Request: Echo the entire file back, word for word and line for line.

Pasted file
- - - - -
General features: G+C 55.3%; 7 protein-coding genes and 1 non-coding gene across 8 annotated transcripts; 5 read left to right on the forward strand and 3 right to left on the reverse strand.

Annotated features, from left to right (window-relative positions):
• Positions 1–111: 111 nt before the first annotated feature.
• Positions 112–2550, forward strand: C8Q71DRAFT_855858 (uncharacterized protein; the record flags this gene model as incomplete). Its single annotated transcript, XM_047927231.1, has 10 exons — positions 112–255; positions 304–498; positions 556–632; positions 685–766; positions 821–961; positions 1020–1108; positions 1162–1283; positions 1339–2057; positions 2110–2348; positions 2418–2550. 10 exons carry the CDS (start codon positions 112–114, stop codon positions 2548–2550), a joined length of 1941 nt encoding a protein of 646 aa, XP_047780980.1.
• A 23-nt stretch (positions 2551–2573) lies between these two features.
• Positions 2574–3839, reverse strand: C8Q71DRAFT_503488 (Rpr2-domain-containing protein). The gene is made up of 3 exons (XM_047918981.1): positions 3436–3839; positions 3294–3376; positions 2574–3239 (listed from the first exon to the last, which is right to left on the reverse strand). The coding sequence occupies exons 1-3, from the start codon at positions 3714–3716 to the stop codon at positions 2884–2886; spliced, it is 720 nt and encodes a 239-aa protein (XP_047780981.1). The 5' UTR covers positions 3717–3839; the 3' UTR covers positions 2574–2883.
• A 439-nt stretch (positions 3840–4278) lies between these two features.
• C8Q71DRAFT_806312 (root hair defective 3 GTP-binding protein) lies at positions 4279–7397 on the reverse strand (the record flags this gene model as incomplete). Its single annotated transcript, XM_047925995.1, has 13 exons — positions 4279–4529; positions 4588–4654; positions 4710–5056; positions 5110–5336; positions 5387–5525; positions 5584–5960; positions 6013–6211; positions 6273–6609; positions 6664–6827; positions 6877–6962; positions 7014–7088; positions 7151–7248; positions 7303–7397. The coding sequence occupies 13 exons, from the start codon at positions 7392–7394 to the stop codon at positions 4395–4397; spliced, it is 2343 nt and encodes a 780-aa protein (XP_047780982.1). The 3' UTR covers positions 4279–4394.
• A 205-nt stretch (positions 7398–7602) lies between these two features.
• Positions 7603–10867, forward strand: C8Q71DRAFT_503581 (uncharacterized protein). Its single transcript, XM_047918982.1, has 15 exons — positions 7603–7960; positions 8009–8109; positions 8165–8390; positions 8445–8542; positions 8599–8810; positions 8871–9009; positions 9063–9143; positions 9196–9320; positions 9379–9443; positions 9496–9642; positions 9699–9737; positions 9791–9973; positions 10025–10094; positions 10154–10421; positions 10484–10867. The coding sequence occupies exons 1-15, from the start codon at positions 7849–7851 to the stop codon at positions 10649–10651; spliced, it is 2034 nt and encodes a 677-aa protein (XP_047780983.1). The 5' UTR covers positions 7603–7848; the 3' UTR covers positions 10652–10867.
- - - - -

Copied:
General features: G+C 55.3%; 7 protein-coding genes and 1 non-coding gene across 8 annotated transcripts; 5 read left to right on the forward strand and 3 right to left on the reverse strand.

Annotated features, from left to right (window-relative positions):
• Positions 1–111: 111 nt before the first annotated feature.
• Positions 112–2550, forward strand: C8Q71DRAFT_855858 (uncharacterized protein; the record flags this gene model as incomplete). Its single annotated transcript, XM_047927231.1, has 10 exons — positions 112–255; positions 304–498; positions 556–632; positions 685–766; positions 821–961; positions 1020–1108; positions 1162–1283; positions 1339–2057; positions 2110–2348; positions 2418–2550. 10 exons carry the CDS (start codon positions 112–114, stop codon positions 2548–2550), a joined length of 1941 nt encoding a protein of 646 aa, XP_047780980.1.
• A 23-nt stretch (positions 2551–2573) lies between these two features.
• Positions 2574–3839, reverse strand: C8Q71DRAFT_503488 (Rpr2-domain-containing protein). The gene is made up of 3 exons (XM_047918981.1): positions 3436–3839; positions 3294–3376; positions 2574–3239 (listed from the first exon to the last, which is right to left on the reverse strand). The coding sequence occupies exons 1-3, from the start codon at positions 3714–3716 to the stop codon at positions 2884–2886; spliced, it is 720 nt and encodes a 239-aa protein (XP_047780981.1). The 5' UTR covers positions 3717–3839; the 3' UTR covers positions 2574–2883.
• A 439-nt stretch (positions 3840–4278) lies between these two features.
• C8Q71DRAFT_806312 (root hair defective 3 GTP-binding protein) lies at positions 4279–7397 on the reverse strand (the record flags this gene model as incomplete). Its single annotated transcript, XM_047925995.1, has 13 exons — positions 4279–4529; positions 4588–4654; positions 4710–5056; positions 5110–5336; positions 5387–5525; positions 5584–5960; positions 6013–6211; positions 6273–6609; positions 6664–6827; positions 6877–6962; positions 7014–7088; positions 7151–7248; positions 7303–7397. The coding sequence occupies 13 exons, from the start codon at positions 7392–7394 to the stop codon at positions 4395–4397; spliced, it is 2343 nt and encodes a 780-aa protein (XP_047780982.1). The 3' UTR covers positions 4279–4394.
• A 205-nt stretch (positions 7398–7602) lies between these two features.
• Positions 7603–10867, forward strand: C8Q71DRAFT_503581 (uncharacterized protein). Its single transcript, XM_047918982.1, has 15 exons — positions 7603–7960; positions 8009–8109; positions 8165–8390; positions 8445–8542; positions 8599–8810; positions 8871–9009; positions 9063–9143; positions 9196–9320; positions 9379–9443; positions 9496–9642; positions 9699–9737; positions 9791–9973; positions 10025–10094; positions 10154–10421; positions 10484–10867. The coding sequence occupies exons 1-15, from the start codon at positions 7849–7851 to the stop codon at positions 10649–10651; spliced, it is 2034 nt and encodes a 677-aa protein (XP_047780983.1). The 5' UTR covers positions 7603–7848; the 3' UTR covers positions 10652–10867.